The Problem I See With 'Everything, Everything' as a Mom to a Baby With SCID
Editor’s note: This post contains spoilers about “Everything, Everything.”
There’s a new movie coming out soon called “Everything, Everything.” It’s about a girl who has severe combined immunodeficiency (SCID), who’s lived her entire life indoors, never able to experience the outside world because she could die — until that fateful day she meets the boy next door (through the window, of course) and decides to risk it all. I’m not usually one to share my opinions but… this is just too near and dear to my life, and I cannot stay silent. After all, awareness is the first step in making a difference, right?
I’m a sucker for young adult books and movies. It’s not that I think “Everything, Everything” is going to be a horrible movie with bad acting. I’ll probably eventually see it, and if I can get past the false information about SCID, I might even like it. Like I said, I am a sucker for cheesy love stories – the ones that draw you in with the drama and unrealistic story lines. The problem with “Everything, Everything” is that SCID is real. SCID has taken the lives of far too many babies. SCID affects real families across the world. I have cried endless amounts of tears over what SCID has done to my family, to my daughter, and to families that were once strangers who I now have come to know and love.
Still not sure what SCID is? Let me enlighten you! Severe combined immunodeficiency, more commonly known as “bubble baby disease,” is a rare, life-threatening, genetic disease that leaves babies with no immune system, no way to fight off any sort of illness. Even the common cold could be deadly. These children must stay in isolation either at home or in a hospital room while waiting for their only chance at a healthy life: a bone marrow transplant — a process that often involves high doses of chemotherapy, weeks to months of living in the hospital, parents separated from their other children, siblings not able to bond or play together.
Can you just imagine receiving an unexpected call from a pediatrician you’ve never met telling you to immediately take your not even 2-week old baby to the hospital for blood work? “Keep them covered and away from people. They likely have a life-threatening illness that you’ve never even heard of before.” That’s if you’re fortunate enough to live in a state that screens for SCID at birth. Some families find out later on, only once their baby has caught something and isn’t getting better. Sometimes it’s too late. Can you even imagine not being able to kiss your sweet little newborn? Telling new grandparents, aunts, and uncles they can’t hold your baby, they can’t even visit? Staying in strict isolation for months to years, living in a hospital room? Praying for a matched bone marrow donor just so your baby can have a chance to live? Or hoping your child is eligible for an experimental treatment because no donor is available? Watching as grown adults hold your screaming infant down to try to gain access to a vein? I could write a list a mile long of the struggles SCID families go through. But I think you get my point.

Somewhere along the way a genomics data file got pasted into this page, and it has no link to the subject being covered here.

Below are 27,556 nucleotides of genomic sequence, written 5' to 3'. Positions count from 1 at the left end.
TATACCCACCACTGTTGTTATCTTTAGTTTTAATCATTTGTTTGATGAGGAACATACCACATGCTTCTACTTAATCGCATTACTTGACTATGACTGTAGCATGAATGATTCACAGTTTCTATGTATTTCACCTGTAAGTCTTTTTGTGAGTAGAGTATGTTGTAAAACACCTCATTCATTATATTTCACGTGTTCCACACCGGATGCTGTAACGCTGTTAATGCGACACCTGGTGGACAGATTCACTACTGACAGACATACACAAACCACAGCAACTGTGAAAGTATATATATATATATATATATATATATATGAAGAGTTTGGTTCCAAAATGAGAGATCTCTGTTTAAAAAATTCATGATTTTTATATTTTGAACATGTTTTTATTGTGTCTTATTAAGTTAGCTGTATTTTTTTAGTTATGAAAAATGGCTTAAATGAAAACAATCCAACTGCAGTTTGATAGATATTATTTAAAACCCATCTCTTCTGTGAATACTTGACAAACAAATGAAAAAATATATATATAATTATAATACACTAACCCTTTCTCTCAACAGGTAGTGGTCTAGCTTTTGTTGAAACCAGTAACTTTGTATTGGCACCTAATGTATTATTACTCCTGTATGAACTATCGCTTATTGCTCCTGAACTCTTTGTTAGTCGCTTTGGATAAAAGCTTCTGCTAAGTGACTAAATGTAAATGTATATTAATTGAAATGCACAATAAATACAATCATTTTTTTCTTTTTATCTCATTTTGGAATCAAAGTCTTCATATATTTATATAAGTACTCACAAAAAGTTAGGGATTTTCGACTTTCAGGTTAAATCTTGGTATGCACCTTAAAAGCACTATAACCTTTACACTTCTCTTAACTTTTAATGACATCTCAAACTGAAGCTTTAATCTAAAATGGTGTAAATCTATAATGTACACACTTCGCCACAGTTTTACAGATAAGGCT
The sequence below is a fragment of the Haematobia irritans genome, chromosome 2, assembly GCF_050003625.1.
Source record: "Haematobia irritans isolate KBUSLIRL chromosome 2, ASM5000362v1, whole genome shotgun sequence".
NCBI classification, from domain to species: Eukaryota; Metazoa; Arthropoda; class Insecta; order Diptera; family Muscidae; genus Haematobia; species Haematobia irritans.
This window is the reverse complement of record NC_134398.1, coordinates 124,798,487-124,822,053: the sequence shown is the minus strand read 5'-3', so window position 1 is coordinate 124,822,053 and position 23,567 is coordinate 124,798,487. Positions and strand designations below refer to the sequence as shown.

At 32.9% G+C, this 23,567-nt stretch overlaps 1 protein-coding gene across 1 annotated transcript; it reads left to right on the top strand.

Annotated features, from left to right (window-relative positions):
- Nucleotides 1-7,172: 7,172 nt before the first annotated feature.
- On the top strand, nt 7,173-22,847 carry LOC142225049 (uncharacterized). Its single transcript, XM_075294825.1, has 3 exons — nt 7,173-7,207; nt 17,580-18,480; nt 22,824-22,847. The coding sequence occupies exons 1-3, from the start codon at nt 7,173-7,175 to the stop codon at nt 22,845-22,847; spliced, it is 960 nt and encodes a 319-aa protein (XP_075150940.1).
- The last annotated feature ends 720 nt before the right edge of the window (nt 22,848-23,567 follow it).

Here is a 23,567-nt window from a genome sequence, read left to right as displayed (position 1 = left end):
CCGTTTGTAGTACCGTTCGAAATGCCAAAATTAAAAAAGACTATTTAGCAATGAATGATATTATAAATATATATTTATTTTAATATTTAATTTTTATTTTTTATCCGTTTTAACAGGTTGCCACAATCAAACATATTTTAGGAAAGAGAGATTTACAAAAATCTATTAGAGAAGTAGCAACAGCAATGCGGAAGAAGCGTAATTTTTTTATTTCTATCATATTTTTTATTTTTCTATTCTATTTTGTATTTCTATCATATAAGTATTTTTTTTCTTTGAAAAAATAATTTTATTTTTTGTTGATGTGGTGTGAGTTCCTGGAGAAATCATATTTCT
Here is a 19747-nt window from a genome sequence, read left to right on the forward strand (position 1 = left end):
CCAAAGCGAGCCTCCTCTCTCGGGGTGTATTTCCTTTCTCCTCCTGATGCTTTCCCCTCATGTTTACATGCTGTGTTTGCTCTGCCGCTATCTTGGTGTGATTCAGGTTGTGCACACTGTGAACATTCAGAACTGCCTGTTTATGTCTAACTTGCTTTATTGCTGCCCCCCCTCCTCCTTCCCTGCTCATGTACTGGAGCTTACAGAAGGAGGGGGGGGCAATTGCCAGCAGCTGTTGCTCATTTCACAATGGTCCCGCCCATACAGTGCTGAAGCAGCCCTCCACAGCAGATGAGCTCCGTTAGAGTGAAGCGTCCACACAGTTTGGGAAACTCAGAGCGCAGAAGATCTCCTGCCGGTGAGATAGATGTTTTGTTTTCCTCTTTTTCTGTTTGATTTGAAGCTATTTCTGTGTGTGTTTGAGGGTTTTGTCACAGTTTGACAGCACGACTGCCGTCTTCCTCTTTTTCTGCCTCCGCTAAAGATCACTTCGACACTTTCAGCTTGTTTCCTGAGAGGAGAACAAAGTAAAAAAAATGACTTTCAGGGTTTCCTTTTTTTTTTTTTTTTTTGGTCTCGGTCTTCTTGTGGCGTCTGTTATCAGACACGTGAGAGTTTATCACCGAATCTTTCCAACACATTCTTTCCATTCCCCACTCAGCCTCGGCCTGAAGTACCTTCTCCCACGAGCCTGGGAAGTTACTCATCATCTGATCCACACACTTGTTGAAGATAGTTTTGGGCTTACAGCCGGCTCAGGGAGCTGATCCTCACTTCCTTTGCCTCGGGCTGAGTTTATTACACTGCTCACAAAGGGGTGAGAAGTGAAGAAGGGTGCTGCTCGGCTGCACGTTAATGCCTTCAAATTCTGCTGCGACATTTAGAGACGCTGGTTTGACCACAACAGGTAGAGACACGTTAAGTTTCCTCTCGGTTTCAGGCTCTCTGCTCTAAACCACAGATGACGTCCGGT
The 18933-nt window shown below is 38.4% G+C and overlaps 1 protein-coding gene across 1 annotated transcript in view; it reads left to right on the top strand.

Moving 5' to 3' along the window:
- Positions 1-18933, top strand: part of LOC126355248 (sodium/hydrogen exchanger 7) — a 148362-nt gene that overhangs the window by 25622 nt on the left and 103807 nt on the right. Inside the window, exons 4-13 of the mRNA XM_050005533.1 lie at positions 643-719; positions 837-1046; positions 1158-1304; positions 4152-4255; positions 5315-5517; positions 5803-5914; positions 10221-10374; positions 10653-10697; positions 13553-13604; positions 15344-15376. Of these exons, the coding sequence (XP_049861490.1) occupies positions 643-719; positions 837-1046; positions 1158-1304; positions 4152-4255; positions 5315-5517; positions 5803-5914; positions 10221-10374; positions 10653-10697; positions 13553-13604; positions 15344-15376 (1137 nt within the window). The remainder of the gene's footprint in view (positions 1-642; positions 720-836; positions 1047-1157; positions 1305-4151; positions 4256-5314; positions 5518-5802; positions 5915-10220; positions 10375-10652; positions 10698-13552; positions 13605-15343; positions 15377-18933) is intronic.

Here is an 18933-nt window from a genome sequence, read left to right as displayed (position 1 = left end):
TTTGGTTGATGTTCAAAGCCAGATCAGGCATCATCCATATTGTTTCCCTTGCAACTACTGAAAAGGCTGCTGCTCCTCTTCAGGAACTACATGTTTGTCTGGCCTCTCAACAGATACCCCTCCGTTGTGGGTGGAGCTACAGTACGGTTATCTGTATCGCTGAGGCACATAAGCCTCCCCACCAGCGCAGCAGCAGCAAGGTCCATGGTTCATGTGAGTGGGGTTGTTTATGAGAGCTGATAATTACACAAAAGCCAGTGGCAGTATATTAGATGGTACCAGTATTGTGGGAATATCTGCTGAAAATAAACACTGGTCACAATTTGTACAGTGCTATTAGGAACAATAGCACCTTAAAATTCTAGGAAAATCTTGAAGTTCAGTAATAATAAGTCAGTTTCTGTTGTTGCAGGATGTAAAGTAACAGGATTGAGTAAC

The problem with “Everything, Everything” is not that Hollywood is once again using illness to tug at the heart strings of their audience; that’s never going to stop. The problem is it is a complete misrepresentation of what families affected by SCID actually endure. I hate to spoil the story for you, but I’m going to anyway. One of the biggest problems with it is the mother has made it all up — her daughter doesn’t have SCID. Yeah, yeah… I know this is a fictional story, it’s just a movie, I get it. But as a mother to a child who actually has SCID, this is a slap in the face, a punch in the gut. I live in a constant state of worry, wondering if I am doing enough to keep my baby healthy. I would never wish this life on anyone, and the thought that any mother could ever force this life upon their own child is horrific. Oh, how I only wish my baby girl didn’t have to fight for her life. Right now, I can only dream of the day my daughter can go outside and play in the yard, meet other children, be held by her grandparents who haven’t held her since she was a week old. One day…
I’m not trying to discourage you from seeing this movie. You can make that decision for yourself. Go be entertained, eat some popcorn, drink an ICEE. All I am asking is that if you do see this movie, please, please, please… as you walk out of that theatre, remember that SCID is real and it is not at all like this movie is going to portray. Remember my baby girl and others like her who are fighting this battle in real life.
Follow this journey on Life With Riley.
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